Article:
The almost miraculous outcome brought considerable prestige to Field Marshal Paul von Hindenburg and his rising staff-officer Erich Ludendorff. Although the battle actually took place near Allenstein (Olsztyn), Hindenburg named it after Tannenberg, 30 km (19 mi) to the west, in order to avenge the Teutonic Knights' defeat at the First Battle of Tannenberg 500 years earlier.


1914 Aug 27 - 1914 Nov 5

Siege of Tsingtao

Qingdao, Shandong, China

Siege of Tsingtao
German forces during the siege, November 1914
Siege of TsingtaoSiege of TsingtaoSiege of TsingtaoSiege of Tsingtao


The siege of Tsingtao (or Tsingtau) was the attack on the German port of Tsingtao (now Qingdao) in China during World War I by Japan and the United Kingdom. The siege was waged against the German Empire between 27 August and 7 November 1914. The siege was the first encounter between Japanese and German forces, the first Anglo-Japanese operation of the war, and the only major land battle in the Asian and Pacific theatre during World War I.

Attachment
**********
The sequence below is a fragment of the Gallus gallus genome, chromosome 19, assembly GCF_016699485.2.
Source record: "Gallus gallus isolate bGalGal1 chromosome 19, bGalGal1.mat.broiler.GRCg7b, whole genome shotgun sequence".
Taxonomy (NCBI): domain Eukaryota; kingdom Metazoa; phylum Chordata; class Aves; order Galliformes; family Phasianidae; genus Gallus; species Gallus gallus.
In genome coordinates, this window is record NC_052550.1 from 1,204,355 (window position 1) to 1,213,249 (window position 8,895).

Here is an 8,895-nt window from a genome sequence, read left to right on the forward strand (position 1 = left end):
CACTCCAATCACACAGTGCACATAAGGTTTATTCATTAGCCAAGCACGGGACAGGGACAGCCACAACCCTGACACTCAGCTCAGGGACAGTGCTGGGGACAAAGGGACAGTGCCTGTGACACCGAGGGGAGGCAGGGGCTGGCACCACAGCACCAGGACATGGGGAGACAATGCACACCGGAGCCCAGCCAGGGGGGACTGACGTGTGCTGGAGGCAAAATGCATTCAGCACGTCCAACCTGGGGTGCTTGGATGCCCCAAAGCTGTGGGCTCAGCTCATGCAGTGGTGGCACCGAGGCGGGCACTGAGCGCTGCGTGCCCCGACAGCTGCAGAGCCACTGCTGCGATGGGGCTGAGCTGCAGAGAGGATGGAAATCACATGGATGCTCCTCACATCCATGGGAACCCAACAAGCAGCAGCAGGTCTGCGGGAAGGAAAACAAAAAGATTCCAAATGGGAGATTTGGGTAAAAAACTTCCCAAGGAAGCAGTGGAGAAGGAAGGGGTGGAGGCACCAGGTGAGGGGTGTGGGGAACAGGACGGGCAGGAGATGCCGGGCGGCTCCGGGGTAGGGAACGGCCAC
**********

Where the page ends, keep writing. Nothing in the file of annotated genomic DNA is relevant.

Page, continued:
1914 Sep 5 - 1914 Sep 12

First Battle of the Marne

Marne, France

First Battle of the Marne | ©The Great War
First Battle of the MarneFirst Battle of the MarneFirst Battle of the MarneFirst Battle of the MarneFirst Battle of the MarneFirst Battle of the Marne


The First Battle of the Marne was a battle of the First World War fought from 5 to 12 September 1914. It was fought in a collection of skirmishes around the Marne River Valley. It resulted in an Entente victory against the German armies in the west. The battle was the culmination of the Retreat from Mons and pursuit of the Franco–British armies which followed the Battle of the Frontiers in August and reached the eastern outskirts of Paris.